Three-Dimensional Analysis of Craniofacial Shape in Obstructive Sleep Apnea Syndrome Using Geometric Morphometrics


Ozdemir S. T. , ERCAN İ., CAN F. E. , OCAKOĞLU G., Cetinoglu E. D. , URSAVAŞ A.

INTERNATIONAL JOURNAL OF MORPHOLOGY, vol.37, no.1, pp.338-343, 2019 (Peer-Reviewed Journal) identifier identifier

  • Publication Type: Article / Article
  • Volume: 37 Issue: 1
  • Publication Date: 2019
  • Doi Number: 10.4067/s0717-95022019000100338
  • Journal Name: INTERNATIONAL JOURNAL OF MORPHOLOGY
  • Journal Indexes: Science Citation Index Expanded, Scopus
  • Page Numbers: pp.338-343

Abstract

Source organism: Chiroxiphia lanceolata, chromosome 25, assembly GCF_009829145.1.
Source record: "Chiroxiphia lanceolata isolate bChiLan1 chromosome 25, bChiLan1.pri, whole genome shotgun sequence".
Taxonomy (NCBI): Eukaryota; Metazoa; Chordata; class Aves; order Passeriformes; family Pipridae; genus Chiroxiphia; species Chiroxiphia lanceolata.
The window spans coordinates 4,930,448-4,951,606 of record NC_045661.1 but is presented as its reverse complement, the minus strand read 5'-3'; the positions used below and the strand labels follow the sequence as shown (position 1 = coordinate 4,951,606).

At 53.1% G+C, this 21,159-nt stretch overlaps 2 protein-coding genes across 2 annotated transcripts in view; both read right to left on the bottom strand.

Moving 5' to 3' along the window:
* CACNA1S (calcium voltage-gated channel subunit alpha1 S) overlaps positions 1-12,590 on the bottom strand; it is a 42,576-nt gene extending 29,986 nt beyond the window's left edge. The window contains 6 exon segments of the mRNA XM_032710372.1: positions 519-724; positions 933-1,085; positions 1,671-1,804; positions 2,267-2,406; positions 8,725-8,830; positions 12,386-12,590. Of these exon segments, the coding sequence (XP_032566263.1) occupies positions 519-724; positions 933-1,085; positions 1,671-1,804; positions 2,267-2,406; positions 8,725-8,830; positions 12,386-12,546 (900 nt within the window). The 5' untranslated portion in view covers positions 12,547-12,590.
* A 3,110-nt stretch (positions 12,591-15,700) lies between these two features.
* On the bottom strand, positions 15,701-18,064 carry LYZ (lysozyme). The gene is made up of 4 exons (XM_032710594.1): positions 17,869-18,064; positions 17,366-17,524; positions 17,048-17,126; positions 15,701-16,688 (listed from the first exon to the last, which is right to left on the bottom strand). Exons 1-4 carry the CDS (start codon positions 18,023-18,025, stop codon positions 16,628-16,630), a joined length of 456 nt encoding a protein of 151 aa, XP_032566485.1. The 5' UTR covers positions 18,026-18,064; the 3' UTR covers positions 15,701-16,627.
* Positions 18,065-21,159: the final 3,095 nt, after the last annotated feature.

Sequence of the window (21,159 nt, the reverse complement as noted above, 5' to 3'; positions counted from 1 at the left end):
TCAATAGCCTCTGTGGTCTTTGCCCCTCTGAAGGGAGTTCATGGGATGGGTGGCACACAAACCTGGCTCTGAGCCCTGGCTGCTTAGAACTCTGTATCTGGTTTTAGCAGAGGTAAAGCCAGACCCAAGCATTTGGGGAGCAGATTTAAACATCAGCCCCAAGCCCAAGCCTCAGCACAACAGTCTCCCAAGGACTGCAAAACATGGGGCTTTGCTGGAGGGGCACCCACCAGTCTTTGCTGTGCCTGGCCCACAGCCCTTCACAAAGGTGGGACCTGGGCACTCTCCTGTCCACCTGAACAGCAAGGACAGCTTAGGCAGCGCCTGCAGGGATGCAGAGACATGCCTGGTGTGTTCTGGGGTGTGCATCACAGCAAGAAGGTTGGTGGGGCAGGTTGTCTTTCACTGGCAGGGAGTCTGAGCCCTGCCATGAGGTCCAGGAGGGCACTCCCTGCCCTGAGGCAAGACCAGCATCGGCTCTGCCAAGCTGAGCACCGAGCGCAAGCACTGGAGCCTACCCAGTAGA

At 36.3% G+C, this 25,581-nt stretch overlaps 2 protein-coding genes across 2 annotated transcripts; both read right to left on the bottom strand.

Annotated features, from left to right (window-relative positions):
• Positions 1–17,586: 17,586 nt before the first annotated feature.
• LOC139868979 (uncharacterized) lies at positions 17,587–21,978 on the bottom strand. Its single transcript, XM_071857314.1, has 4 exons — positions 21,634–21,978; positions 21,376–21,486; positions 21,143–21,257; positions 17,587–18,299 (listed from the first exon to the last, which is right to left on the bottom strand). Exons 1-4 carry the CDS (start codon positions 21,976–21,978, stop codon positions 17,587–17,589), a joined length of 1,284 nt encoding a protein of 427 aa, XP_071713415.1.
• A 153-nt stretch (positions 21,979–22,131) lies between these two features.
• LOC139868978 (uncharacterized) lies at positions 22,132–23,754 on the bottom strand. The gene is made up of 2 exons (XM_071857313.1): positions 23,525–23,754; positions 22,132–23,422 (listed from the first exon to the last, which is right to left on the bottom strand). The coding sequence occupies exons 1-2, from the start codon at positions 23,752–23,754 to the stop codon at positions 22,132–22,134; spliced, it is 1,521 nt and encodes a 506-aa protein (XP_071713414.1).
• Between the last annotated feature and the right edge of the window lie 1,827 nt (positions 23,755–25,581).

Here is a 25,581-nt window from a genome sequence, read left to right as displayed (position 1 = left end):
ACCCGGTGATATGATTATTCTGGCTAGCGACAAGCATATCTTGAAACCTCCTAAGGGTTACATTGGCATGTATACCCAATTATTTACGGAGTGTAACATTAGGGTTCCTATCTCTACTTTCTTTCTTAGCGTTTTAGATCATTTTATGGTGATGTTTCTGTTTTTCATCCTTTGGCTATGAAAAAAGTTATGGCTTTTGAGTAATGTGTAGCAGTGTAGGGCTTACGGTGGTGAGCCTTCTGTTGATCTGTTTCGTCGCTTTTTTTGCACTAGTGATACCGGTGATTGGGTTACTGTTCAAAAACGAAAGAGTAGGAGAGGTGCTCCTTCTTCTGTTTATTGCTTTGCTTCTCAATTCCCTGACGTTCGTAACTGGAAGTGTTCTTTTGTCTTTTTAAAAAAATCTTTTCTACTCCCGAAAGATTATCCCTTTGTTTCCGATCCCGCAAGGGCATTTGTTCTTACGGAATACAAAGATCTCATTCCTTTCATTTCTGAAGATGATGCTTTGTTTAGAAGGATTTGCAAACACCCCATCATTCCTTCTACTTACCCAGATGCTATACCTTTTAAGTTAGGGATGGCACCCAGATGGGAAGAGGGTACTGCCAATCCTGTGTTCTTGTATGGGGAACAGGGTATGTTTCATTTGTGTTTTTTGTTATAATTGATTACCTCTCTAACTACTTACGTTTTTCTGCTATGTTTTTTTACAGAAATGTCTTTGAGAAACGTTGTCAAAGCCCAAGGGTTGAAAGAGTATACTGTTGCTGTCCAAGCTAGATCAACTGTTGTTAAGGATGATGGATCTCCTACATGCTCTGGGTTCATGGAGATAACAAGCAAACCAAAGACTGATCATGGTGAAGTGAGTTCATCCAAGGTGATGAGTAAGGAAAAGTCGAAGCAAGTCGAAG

Craniofacial morphology is a risk factor for obstructive sleep apnea syndrome. The general aim of this study was to investigate the craniofacial shape differences in adults with and without obstructive sleep apnea syndrome, using geometric morphometric methods. A descriptive study conducted in 106 adult Turkish subjects, consisting of 50 patients with OSAS diagnosed by polysonmography and 56 non-OSAS controls. Tlree dimensional craniofacial scanning processes were performed on patient subjects on the same day as the PSG. Twelve standard craniofacial landmarks were collected from each subject's 3D craniofacial scan. Geometric morphometric analysis was used to compare the craniofacial shape differences between the OSAS and non-OSAS control groups. No statistically significant difference in terms of general shape in face shapes was found between the OSAS group and control group. However, local significance differences were found. There were significant differences between the groups in some of the interlandmark distances: 11 % of the interlandmark distances were greater in OSAS patients, and 29 % were greater in controls. Greater measured distances in OSAS are concentrated in the nasal region. In the control group, the difference is not concentrated in a specific region. Given the relationship of craniofacial structural alterations and sleep disordered breathing, we hypothesized that inter-landmark distance measurements in the craniofacial anatomy of patients might be predictive of OSA.